- The Washington Times - Monday, September 5, 2016

The comeback has begun. Brian Williams, the veteran anchorman who was suspended from NBC in 2015 for making false statements on the air, is returning to a regular nightly newscast on Tuesday.

Mr. Williams left the network for six months without pay last year, then quietly resurfaced on sister channel MSNBC to deliver political coverage once the presidential campaign got rolling, often paired with Rachel Maddow. Penance done, he now assumes a much larger role. “The 11th Hour with Brian Williams” debuts at 11 p.m. EDT, featuring the anchor in a live half-hour recap of the day’s major political stories and election coverage.

“We want a broadcast that will feel like a continuation of the conversation we’ve had all during this unprecedented campaign season,” says Mr. Williams. “As the general election ramps up, there’s an opportunity to assess and discuss the campaign at the end of each day. With the help of the very best team in the business, we hope to offer some closure and sanity.”

Yes, well. Sanity aside, it is a pivotal time for MSNBC, which has pushed its way into second place in the great ratings war between cable news channels. Fox News remains number one across all viewers day and night, a position the network has held for 14 years. The audience typically tops 2 million people. MSNBC averages 1.1 million, CNN 844,000, according to the current Nielsen numbers.

Mr. Williams, 57, initially ran into difficulties in February 2015 after an internal investigation at NBC found he had exaggerated his experiences while reporting on the 2003 U.S. invasion of Iraq. “I said things that weren’t true,” he said in the aftermath.


“Hill Force One”

— Instant press nickname for Hillary Clinton’s new campaign aircraft — a Boeing 737 that debuted Monday, complete with the Clinton motto “Stronger Together” emblazoned on the side in turquoise. Mrs. Clinton did face the inaugural press corps that had assembled for the maiden flight. The question she took: “How’s your Labor Day going?” No word, though, on who paid for the handsome aircraft, or if it’s simply a rental.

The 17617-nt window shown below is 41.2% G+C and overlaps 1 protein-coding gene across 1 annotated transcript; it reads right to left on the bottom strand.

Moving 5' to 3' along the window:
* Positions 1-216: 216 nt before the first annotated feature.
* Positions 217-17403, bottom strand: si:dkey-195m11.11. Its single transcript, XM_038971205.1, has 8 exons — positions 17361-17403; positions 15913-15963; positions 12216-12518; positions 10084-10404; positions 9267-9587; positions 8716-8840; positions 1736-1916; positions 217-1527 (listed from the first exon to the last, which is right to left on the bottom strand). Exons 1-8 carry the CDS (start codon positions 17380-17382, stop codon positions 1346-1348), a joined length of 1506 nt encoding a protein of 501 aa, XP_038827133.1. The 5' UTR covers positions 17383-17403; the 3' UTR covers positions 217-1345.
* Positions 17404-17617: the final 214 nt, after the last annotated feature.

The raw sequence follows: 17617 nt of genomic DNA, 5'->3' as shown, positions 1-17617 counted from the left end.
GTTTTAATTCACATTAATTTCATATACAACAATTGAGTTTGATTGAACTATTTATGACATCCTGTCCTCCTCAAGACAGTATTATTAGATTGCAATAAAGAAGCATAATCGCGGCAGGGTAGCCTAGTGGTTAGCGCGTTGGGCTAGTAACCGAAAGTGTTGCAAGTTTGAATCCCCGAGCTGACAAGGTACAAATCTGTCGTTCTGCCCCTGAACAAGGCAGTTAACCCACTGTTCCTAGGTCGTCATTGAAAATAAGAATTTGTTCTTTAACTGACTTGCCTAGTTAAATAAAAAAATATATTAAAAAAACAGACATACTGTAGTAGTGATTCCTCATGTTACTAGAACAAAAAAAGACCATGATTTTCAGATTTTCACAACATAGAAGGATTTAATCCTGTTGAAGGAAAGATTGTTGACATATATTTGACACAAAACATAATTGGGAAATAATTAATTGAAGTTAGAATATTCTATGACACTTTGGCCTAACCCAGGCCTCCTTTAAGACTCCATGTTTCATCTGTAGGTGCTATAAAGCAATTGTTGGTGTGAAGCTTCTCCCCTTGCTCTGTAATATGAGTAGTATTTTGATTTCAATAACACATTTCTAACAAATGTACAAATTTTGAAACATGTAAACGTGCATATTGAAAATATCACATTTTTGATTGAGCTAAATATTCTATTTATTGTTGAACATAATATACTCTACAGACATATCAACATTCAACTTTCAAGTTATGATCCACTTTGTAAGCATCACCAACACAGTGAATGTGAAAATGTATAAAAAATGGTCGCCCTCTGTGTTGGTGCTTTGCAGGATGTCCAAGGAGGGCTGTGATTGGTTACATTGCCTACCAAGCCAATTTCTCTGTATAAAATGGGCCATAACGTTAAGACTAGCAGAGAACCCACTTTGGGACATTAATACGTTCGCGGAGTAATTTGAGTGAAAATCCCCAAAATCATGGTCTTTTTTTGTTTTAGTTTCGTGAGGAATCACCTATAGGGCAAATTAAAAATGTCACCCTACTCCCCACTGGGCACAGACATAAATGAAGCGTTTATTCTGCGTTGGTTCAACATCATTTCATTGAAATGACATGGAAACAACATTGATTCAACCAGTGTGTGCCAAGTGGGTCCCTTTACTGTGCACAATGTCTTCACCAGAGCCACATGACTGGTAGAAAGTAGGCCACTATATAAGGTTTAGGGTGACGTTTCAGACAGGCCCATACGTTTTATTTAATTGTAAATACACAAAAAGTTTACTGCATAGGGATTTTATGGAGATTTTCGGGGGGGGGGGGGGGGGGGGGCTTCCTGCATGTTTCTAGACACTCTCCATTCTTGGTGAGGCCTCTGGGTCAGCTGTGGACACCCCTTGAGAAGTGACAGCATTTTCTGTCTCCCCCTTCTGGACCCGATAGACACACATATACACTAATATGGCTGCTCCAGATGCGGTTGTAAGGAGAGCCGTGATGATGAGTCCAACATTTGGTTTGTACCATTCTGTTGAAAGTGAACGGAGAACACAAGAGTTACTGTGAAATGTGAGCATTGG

“Every time I think of Trump, I get allergic.”

Hillary Clinton, explaining her two-minute coughing fit during a campaign appearance in Cleveland on Monday. The incident commanded such attention that it earned a special hashtag on Twitter: #HackingHillary.  Yes, it did trend to No. 1 in some locales.


Money-making event of note for Tuesday: the “Made for History Fashion Show and Rooftop Party” to benefit Hillary Clinton’s campaign, hosted by none other than her senior adviser, Huma Abedin, along with Chelsea Clinton, Vogue editor in chief Anna Wintour and 17 major fashion designers.

The glittering group includes Tory Burch, Marc Jacobs and Diane von Furstenberg; a performance by pop diva Demi Lovato will also be featured. Tickets run as high as $25,000 each.

“Details regarding what pieces designers will be showing at the event have yet to be disclosed, but fingers crossed for a runway filled with pantsuits,” observes Hollywood Reporter columnist Sam Reed.

Mrs. Clinton herself is not attending the event; she will be campaigning at the University of South Florida in Tampa instead.